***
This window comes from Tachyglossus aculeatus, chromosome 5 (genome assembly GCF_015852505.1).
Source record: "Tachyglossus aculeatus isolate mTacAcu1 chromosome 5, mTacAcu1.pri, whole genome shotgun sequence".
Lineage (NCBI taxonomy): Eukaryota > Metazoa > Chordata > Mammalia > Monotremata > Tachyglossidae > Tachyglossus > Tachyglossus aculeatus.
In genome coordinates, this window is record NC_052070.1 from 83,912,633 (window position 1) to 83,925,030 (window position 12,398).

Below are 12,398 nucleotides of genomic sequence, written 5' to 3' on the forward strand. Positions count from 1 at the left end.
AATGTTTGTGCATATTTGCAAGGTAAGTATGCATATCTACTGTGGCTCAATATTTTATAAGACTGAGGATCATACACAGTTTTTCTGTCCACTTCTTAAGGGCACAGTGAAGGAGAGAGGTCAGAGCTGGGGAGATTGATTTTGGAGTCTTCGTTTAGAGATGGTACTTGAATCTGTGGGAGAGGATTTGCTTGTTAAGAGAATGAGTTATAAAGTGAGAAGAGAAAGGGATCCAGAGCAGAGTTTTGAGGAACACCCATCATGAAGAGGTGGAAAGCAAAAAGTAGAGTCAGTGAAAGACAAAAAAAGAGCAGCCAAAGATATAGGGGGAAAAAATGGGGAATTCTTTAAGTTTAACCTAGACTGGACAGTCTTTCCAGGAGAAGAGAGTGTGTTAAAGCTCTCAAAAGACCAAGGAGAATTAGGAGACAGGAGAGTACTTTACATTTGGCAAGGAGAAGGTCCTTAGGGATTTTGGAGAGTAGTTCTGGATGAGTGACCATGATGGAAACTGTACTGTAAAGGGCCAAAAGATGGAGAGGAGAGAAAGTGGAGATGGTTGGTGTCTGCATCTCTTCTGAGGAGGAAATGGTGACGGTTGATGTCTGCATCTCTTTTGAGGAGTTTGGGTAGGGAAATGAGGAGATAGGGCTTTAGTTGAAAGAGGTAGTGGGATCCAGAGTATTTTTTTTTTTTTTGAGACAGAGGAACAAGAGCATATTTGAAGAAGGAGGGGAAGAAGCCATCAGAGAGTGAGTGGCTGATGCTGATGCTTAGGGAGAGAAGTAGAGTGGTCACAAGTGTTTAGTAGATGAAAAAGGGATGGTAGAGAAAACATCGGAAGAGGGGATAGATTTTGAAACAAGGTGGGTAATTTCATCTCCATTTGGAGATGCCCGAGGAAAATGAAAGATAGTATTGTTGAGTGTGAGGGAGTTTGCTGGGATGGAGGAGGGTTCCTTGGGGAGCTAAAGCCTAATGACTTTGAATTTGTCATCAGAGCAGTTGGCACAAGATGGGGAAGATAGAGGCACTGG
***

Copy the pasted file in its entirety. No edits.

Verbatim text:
This window comes from Tachyglossus aculeatus, chromosome 5 (genome assembly GCF_015852505.1).
Source record: "Tachyglossus aculeatus isolate mTacAcu1 chromosome 5, mTacAcu1.pri, whole genome shotgun sequence".
Lineage (NCBI taxonomy): Eukaryota > Metazoa > Chordata > Mammalia > Monotremata > Tachyglossidae > Tachyglossus > Tachyglossus aculeatus.
In genome coordinates, this window is record NC_052070.1 from 83,912,633 (window position 1) to 83,925,030 (window position 12,398).

Below are 12,398 nucleotides of genomic sequence, written 5' to 3' on the forward strand. Positions count from 1 at the left end.
AATGTTTGTGCATATTTGCAAGGTAAGTATGCATATCTACTGTGGCTCAATATTTTATAAGACTGAGGATCATACACAGTTTTTCTGTCCACTTCTTAAGGGCACAGTGAAGGAGAGAGGTCAGAGCTGGGGAGATTGATTTTGGAGTCTTCGTTTAGAGATGGTACTTGAATCTGTGGGAGAGGATTTGCTTGTTAAGAGAATGAGTTATAAAGTGAGAAGAGAAAGGGATCCAGAGCAGAGTTTTGAGGAACACCCATCATGAAGAGGTGGAAAGCAAAAAGTAGAGTCAGTGAAAGACAAAAAAAGAGCAGCCAAAGATATAGGGGGAAAAAATGGGGAATTCTTTAAGTTTAACCTAGACTGGACAGTCTTTCCAGGAGAAGAGAGTGTGTTAAAGCTCTCAAAAGACCAAGGAGAATTAGGAGACAGGAGAGTACTTTACATTTGGCAAGGAGAAGGTCCTTAGGGATTTTGGAGAGTAGTTCTGGATGAGTGACCATGATGGAAACTGTACTGTAAAGGGCCAAAAGATGGAGAGGAGAGAAAGTGGAGATGGTTGGTGTCTGCATCTCTTCTGAGGAGGAAATGGTGACGGTTGATGTCTGCATCTCTTTTGAGGAGTTTGGGTAGGGAAATGAGGAGATAGGGCTTTAGTTGAAAGAGGTAGTGGGATCCAGAGTATTTTTTTTTTTTTTGAGACAGAGGAACAAGAGCATATTTGAAGAAGGAGGGGAAGAAGCCATCAGAGAGTGAGTGGCTGATGCTGATGCTTAGGGAGAGAAGTAGAGTGGTCACAAGTGTTTAGTAGATGAAAAAGGGATGGTAGAGAAAACATCGGAAGAGGGGATAGATTTTGAAACAAGGTGGGTAATTTCATCTCCATTTGGAGATGCCCGAGGAAAATGAAAGATAGTATTGTTGAGTGTGAGGGAGTTTGCTGGGATGGAGGAGGGTTCCTTGGGGAGCTAAAGCCTAATGACTTTGAATTTGTCATCAGAGCAGTTGGCACAAGATGGGGAAGATAGAGGCACTGG